Antique books are back in vogue

Despite the increase in e-book sales and other online reading options, one of the internet’s fastest growing online antiques portal – loveantiques.com has (ironically) noticed an increase in the popularity of antique and vintage books on their website. This has led them to add new categories specifically tailored to help bibliophiles, searching for the rare and unusual, find exactly what they are looking for.

Antique books can fetch vast sums when sold, obviously the rarer the book is, the more likely it is to be valuable. For instance, The Gutenberg Bible, printed in c.1455 by Johann Gutenberg (inventor of the mechanical movable type printing method) has only 31 complete copies left in existence. A single page from this book can fetch upwards of £50,000, with a complete volume worth tens of millions.

The Birds of America rare bookAnother very rare example would be The Birds of America. This book, published between 1827 and 1838 as a series, and illustrated by naturalist and painter John James Audubon, contains hand-coloured and life-size prints, made from engraved plates. The plates measure around 99cm x 66 cm, and include images of many of the birds of the US, including six now-extinct species. In 2010 a complete first edition copy of this book sold at Sotheby’s for £7,321,250!

Other notable rare antique books include: First Folio of William Shakespeare’s Complete Works (c.1623) – £4-5 million; First edition of The King James Bible – complete copy worth around £500,000; On The Origin of Species by Charles Darwin, a first edition with the original cloth cover – worth £150,000.

Unusual first editions, or editions printed with errors, are often very collectable. First edition copies of Wuthering Heights (1847) by Emily Bronte, with the author credited under her pen-name of Ellis Bell, sell for around £200,000.

Understandably, books with handwritten dedications from the author are among the most sought after by collectors, particularly if the beneficiary of the dedication is of historic note. A copy of Frankenstein by Mary Shelly (dated 1818) with an inscription simply saying: ‘To Lord Byron from the Author‘, sold for £350,000.

Current (and slightly more affordable) trends in antique book buying seem to be more towards early 20th-century fiction, with authors such as Agatha Christie, Ian Fleming and Daphne du Maurier fetching good prices for their first editions.

The Big Book of Nursery Rhymes rare book
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Early 20th century illustrated children’s books are another area which is very popular with collectors. Fairy tales and story-books illustrated by artists like Arthur Rackham, Edmund Dulac, Kay Nielsen and Mabel Lucie Attwell are amongst the most highly prized, with an illustrated first edition copy of Peter Pan signed by Arthur Rackham having been sold for £4,505 in 2016!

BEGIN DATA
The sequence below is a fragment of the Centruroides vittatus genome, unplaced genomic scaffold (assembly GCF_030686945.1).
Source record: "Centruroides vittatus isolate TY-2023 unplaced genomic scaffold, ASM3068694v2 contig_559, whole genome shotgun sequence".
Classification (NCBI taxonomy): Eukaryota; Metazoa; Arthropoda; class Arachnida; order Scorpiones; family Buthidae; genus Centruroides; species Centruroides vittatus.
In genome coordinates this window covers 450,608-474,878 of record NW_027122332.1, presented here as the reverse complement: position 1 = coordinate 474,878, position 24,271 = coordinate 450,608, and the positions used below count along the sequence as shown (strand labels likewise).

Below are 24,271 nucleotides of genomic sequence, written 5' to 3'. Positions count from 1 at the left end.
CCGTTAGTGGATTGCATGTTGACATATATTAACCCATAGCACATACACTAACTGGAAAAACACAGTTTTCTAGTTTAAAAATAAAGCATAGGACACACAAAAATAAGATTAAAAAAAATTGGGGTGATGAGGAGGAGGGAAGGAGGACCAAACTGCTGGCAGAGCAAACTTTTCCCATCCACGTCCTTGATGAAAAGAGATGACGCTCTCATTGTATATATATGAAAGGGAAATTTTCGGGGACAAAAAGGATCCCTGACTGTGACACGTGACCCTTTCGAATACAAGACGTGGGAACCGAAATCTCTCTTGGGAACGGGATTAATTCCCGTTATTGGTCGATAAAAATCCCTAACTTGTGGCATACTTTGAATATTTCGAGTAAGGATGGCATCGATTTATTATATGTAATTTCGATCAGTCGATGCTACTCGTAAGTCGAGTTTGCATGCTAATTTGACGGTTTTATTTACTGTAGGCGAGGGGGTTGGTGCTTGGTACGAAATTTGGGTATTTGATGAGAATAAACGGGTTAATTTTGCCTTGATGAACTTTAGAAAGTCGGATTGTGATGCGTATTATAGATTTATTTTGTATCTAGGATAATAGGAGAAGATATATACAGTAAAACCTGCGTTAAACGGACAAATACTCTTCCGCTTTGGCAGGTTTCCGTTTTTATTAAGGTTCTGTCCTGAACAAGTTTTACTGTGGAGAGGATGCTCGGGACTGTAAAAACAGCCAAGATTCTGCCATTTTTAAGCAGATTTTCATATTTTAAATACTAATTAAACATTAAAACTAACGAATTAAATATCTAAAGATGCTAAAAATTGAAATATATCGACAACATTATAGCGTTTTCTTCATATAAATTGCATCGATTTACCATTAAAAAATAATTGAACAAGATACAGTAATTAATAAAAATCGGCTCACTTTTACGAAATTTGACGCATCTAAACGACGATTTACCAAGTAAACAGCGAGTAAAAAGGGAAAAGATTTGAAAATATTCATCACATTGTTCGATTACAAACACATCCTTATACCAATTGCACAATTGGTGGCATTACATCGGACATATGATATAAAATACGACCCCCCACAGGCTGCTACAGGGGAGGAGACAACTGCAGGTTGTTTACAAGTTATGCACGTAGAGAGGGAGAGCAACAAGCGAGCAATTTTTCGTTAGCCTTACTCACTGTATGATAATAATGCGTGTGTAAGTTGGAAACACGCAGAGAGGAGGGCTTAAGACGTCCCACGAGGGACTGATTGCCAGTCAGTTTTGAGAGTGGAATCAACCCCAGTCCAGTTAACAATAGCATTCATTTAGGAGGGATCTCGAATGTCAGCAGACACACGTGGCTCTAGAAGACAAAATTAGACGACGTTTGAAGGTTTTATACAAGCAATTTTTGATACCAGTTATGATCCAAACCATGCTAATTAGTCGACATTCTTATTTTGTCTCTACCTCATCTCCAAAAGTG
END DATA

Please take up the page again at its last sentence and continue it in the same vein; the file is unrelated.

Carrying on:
The high cost of rare antique books might seem prohibitive to many readers, but antique books can be picked up at Antiques Fairs and online at www.loveantiques.com/books for very affordable prices. For example, a book of Nursery Rhymes from 1903 in red cloth with gilt titles, including 16 plates printed in black and red, along with many other illustrations by Charles Robinson, is an absolute bargain at £30.

A bundle of antique books“While first editions of any book have always been popular with the collector, and therefore valuable, it’s becoming increasingly apparent that old books are often being bought simply for their aesthetic and decorative properties,” explains loveantiques.com Managing Director Will Thomas.

“For the interior designer, a bookcase lined with leather or cloth-bound hardback books can be used as a stylish addition to any room. The fact that those books have something interesting to read in them is seen as a bonus. This is why old books are frequently sold in bundles, regardless of their subject matter, and used in hotels, bars and other public spaces to give ambience and decoration. That’s something you’ll never be able to do with a Kindle!”

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One thought on “Antique books are back in vogue

  • December 10, 2017 at 7:19 pm
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    Very interesting article. I once did well with a copy of ‘Famous Clyde Yachts’ ( published in 1888 I think ) which I purchased from a recycling centre here in Devon for the sum of £4. It wasn’t in brilliant condition but it sold at Bonhams Oxford for £400. After commission etc I think I received around £340. Not bad for a £4 outlay… I keep looking for more ‘interesting’ books but so many people are doing the same thing now, especially those doing house clearances.

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